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Asking the Clergy: What is your favorite religious story?

From left, the Rev. Msgr. James Vlaun of

From left, the Rev. Msgr. James Vlaun of the Catholic Faith Network, Rabbi Elliot Skiddell of the Central Synagogue-Beth Emeth and Narinder Kapoor, member of the Multi-Faith Forum of Long Island. Credit: Catholic Faith Network; Julie Skiddell; Narinder Kapoor

The Bible and other religious texts are filled with compelling stories that generally have a moral. This week’s clergy share passages that have special meaning to them and other members of their faith. 

The Rev. Msgr. James Vlaun

President and CEO, Catholic Faith Network, Diocese of Rockville Centre

We listen to the Gospel passage of The Upper Room (John 20:19-31) the Sunday after Easter. The resurrected Christ breaks through the locked doors of the place where the Apostles were filled with fear, mourning, hurt and dismay.

Poor Thomas gets his famous nickname here, “Doubting Thomas.” Being absent, he says, “I won't believe it unless I put my hands in the nail marks and into his side.” Later in the passage he does, and he does believe.

I love this passage because it is about us. Jesus breaks into the locked parts of our life and transforms our brokenness, our wounds, into sacred wounds that identify him not as dead but alive.

If you’ve ever seen an authentic Navajo rug, it is hand-loomed over many months with a mistake called the “soul mark” placed in it intentionally. For the Navajo, that is where God makes the piece holy — not where things go right but where things go wrong. This passage offers such tremendous hope for us; Jesus, risen from the dead, still has the marks of crucifixion — transformed into signs not of death but of hope and life. That is indeed good news.

This encounter with the resurrected Christ foretells that the wounds in our life, the disappointment, the losses, the personal pain we carry, will also be transformed, for that is where God breaks in and offers us salvation. Jesus offers a prayer he offers more than any other in the Gospels, “Be not afraid.” That needs to be our prayer, too; that we not be afraid to be transformed into signs of hope that proclaim God’s goodness to those we encounter.

Rabbi Elliot Skiddell

Central Synagogue-Beth Emeth, Rockville Centre

Whether we read the Bible daily, weekly or occasionally, we find passages that move us and inform us, challenge us and teach us. In Jewish tradition, there is a saying from the Talmud, “Turn it and turn it, for everything is in it.”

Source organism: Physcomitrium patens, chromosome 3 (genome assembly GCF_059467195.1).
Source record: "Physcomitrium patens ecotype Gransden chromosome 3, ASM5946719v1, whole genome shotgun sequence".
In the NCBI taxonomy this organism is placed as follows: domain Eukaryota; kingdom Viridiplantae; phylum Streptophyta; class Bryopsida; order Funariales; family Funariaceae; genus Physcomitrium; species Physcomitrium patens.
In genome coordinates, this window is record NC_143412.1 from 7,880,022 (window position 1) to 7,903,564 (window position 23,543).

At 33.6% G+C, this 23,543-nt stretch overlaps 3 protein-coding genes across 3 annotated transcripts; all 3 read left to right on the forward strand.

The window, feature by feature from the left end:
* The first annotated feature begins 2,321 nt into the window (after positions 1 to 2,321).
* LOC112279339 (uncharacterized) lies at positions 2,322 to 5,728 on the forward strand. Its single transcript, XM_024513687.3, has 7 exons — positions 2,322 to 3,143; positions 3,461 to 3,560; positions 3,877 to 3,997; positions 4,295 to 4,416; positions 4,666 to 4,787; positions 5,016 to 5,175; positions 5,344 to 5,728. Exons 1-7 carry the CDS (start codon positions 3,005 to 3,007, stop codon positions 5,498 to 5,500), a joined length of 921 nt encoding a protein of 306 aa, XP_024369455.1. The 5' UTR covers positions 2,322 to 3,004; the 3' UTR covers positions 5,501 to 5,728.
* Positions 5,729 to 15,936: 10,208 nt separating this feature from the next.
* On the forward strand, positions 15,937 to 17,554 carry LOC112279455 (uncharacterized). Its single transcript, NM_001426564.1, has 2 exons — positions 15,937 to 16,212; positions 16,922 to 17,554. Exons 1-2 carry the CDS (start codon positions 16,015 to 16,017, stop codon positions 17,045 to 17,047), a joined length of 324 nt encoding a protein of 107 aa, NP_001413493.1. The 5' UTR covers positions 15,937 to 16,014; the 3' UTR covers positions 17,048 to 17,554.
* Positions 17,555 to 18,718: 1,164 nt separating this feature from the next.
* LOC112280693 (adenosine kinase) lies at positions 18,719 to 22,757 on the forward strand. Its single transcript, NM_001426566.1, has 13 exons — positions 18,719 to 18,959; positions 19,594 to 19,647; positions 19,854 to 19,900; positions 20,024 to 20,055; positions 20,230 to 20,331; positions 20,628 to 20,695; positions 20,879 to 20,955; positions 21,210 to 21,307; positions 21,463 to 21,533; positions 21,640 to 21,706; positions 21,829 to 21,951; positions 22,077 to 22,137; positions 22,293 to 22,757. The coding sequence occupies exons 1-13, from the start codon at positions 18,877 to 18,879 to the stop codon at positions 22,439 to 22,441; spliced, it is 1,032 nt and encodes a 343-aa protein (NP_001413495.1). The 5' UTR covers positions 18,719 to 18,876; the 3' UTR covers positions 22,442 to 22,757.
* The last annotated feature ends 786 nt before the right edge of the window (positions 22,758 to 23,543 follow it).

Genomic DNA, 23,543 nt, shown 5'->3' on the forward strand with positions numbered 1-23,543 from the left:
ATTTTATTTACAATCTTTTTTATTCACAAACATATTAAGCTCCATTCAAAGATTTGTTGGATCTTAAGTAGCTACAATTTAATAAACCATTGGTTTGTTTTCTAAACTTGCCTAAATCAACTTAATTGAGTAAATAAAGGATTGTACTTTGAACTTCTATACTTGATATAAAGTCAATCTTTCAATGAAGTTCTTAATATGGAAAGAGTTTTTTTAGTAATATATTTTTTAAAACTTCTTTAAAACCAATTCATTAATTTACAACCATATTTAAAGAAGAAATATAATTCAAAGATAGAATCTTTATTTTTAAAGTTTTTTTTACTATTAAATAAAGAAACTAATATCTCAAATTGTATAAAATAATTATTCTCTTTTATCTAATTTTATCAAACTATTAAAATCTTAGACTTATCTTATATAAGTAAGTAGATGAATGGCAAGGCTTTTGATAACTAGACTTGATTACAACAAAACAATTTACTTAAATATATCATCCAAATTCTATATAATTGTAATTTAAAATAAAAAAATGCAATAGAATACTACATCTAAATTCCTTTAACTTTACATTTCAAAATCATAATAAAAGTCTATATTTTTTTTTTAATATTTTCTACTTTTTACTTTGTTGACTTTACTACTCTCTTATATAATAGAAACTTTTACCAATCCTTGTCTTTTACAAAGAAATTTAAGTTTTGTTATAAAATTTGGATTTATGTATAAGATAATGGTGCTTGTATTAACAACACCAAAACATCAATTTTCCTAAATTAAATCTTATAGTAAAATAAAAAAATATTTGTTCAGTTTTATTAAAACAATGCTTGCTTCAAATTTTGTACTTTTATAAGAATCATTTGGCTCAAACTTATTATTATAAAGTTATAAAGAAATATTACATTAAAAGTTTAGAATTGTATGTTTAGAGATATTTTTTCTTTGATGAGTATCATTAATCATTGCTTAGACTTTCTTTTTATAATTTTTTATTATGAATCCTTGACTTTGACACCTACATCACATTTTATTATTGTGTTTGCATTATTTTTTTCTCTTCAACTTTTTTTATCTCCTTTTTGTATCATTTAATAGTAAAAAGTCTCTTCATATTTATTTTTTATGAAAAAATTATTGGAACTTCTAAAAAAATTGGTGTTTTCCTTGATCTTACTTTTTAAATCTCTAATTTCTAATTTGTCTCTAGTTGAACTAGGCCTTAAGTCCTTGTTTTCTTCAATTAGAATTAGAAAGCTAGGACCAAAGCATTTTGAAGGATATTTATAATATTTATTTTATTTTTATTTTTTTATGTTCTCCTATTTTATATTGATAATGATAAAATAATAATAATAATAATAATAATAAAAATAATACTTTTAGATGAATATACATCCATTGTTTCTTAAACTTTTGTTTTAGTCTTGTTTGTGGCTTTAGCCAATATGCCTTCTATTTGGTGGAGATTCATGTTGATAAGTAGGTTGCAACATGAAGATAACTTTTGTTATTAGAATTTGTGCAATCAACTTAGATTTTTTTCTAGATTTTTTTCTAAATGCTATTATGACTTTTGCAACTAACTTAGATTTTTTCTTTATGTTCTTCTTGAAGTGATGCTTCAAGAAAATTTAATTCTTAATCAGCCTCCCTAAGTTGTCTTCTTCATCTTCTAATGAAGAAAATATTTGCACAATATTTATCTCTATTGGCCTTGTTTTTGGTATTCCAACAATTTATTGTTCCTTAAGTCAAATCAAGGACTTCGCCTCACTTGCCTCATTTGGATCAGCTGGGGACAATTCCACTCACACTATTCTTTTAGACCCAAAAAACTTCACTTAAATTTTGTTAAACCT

Among all the awesome Biblical texts how could I, or anyone, select a “favorite”? Depending on my mood or what is happening in my world, I resonate with different stories at different times. However, I am always drawn to the saga of Joseph and his brothers where we find the human drama in all its variety. There we encounter a family experiencing many of the challenges that our families face today, such as how to raise children with good values, how to deal with sibling rivalry and even how to maintain family connections when we are physically far from one another. There is an incident of sexual harassment that could be drawn from today’s headlines and a theme of the struggle for upward mobility in a challenging economy. If you’re looking for a Biblical story that reads like a bestseller, I recommend the saga of Joseph in Genesis chapters 37 through 47.

Narinder Kapoor

Member, board of directors, Multi-Faith Forum of Long Island, Melville

My favorite story is deeply rooted in the collective mind of India. It is from Bhagwat Puran, an old Hindu treatise.

Sudama was a childhood friend of Lord Krishna from Mathura, India. Sudama was from a very poor Brahmin family. Lord Krishna was from the royal family. They lost contact over the years, and while Lord Krishna became the king of Dwaraka, India, Sudama remained a poor Brahmin in a small village. He did not have anything at all. And once Sudama’s wife told him, “See, Krishna is your very close friend, dearest friend. Why don’t you go and ask him for some help?” Sudama was shy, saying, “How can I ask a friend for something? I don’t feel like doing it.” Ultimately, he decided to meet Lord Krishna. Sudama reached Dwaraka. In his gorgeous and beautifully decorated palace, Lord Krishna was sitting on his throne, surrounded by servants. The moment he saw Sudama, he rushed down and washed his friend’s feet with his own tears. Lord Krishna put poor Sudama on the throne, greatly pleased to see his old friend. He treated him royally with love.

Overwhelmed with the joy of meeting his old friend, Sudama forgot to ask anything. And Lord Krishna forgot to give him anything, realizing the purpose of the visit only after his friend had left the palace. When Sudama reached home, his little hut was transformed into a beautiful palace, and his wife and children were beautifully dressed.

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